As millions of people all around the world prepare to celebrate another Easter, thoughts of rebirth and resurrection fill our heads. Regardless of where one may fall on the religious spectrum, it’s almost impossible not to associate this holiday with no beginnings. If we aren’t inclined to take its meaning literally, we can’t help but feel a sense of rebirth when spring arrives—nature simply won’t let us. The trees grow leaves and remind us of their seeming immortality; animals come out of hibernation; and everyone is eager to go outside and get a new start. Things just seem fresher around this time of year.
This holiday and this season can also remind us of our own new beginnings in recovery. Whether we relate to Christ being resurrected or to a perennial plan blooming for the first time in the season, this time of the year affords us the perfect opportunity to recognize that, like the natural world around us, we have a chance to be made new again; this is true not only in recovery, but also in everyday life. One of the realities of humanity is that none of us are perfect and most of us are constantly making mistakes, big and small.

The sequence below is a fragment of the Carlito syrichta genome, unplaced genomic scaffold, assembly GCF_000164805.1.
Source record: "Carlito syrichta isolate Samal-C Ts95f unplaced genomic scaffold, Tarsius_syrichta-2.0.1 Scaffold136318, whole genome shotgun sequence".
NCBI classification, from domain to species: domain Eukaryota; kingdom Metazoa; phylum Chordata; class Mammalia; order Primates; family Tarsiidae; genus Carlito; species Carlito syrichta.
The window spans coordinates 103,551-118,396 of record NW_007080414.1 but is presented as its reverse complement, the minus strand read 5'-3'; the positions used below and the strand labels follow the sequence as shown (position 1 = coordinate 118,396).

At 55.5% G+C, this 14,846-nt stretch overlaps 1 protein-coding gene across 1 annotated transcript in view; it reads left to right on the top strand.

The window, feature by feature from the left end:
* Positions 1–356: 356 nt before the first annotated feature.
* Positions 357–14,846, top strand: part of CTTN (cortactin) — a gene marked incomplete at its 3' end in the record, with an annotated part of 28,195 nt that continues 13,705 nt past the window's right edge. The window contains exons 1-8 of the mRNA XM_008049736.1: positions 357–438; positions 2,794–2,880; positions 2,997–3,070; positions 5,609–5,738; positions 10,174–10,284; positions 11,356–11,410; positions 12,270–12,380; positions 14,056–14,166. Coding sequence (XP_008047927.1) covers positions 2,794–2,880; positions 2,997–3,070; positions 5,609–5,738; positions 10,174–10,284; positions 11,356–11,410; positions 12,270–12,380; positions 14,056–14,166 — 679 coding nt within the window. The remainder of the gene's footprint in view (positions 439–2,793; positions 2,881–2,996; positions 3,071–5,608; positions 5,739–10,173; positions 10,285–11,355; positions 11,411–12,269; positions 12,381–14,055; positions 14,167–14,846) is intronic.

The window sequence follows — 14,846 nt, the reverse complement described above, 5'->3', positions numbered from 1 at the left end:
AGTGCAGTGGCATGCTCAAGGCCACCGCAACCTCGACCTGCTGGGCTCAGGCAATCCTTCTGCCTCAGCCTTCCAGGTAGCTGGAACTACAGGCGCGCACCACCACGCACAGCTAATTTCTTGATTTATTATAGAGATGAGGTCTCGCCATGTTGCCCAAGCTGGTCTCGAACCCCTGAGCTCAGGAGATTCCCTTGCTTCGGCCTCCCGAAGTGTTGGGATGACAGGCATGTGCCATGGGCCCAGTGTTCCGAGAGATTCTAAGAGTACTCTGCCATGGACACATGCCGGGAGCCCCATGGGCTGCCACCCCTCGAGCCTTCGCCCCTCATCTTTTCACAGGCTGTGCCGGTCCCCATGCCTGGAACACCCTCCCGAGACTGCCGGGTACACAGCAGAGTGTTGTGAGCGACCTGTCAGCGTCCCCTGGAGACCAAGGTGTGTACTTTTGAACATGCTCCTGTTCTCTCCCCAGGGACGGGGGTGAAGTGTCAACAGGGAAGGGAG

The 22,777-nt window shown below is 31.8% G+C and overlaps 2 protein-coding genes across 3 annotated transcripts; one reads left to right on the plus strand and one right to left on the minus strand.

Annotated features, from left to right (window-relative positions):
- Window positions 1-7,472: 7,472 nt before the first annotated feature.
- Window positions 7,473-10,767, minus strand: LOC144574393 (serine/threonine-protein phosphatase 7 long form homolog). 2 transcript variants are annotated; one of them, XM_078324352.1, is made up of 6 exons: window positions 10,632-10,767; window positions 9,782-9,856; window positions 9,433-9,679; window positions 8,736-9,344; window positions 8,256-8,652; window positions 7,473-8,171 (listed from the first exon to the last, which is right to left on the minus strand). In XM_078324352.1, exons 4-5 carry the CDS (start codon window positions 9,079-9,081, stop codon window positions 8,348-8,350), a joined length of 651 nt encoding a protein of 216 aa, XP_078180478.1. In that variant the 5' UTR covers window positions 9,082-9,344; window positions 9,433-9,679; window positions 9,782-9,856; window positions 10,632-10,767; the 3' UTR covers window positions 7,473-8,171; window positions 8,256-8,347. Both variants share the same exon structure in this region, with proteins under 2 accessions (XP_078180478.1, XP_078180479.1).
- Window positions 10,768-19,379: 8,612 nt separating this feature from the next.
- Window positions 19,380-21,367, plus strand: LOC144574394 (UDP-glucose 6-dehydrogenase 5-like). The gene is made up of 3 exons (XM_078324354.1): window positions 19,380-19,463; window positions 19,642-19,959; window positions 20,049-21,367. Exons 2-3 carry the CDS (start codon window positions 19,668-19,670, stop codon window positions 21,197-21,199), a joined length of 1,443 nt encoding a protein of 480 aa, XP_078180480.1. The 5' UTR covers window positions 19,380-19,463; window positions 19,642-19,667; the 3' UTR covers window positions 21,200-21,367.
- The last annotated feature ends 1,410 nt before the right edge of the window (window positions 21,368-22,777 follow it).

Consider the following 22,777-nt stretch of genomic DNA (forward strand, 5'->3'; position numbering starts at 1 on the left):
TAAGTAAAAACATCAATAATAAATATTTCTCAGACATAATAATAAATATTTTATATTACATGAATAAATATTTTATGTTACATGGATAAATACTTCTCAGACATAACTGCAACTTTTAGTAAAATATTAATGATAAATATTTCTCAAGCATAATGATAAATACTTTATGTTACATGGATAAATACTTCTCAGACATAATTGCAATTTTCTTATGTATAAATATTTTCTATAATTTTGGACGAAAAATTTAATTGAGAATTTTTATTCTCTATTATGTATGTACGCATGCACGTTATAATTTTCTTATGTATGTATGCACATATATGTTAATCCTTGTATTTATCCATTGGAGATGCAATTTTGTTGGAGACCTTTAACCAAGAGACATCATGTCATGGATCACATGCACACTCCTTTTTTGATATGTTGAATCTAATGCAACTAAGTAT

We all let the little things get to us from time to time: a fight with a loved one, financial troubles, our own insecurities, etc. Once we start letting the little things become the big things; we run the risk of putting ourselves on the direct route to self-sabotage. We can avoid going down this path by, among other things, remembering that very few things are irreparable. We can also assess the new light we built for ourselves in recovery and realize that, against the strongest of obstacles, we were able to pull ourselves back together. When we realize how much strength it took to forge our new beginning, most things will seem rather minor in comparison.
Easter and springtime truly do have something for everyone, but they can mean a little more to those in recovery. They are part of a series of small reminders that we are in control of our lives, and that even if we stumble we can once again find our footing and get back on track. So as we all celebrate in our own traditions, we will not lose sight of how much this time of year can benefit us.
Long Island Addiction Resources would like to wish all a Happy Easter and extend our best wishes for a happy and fulfilling spring season.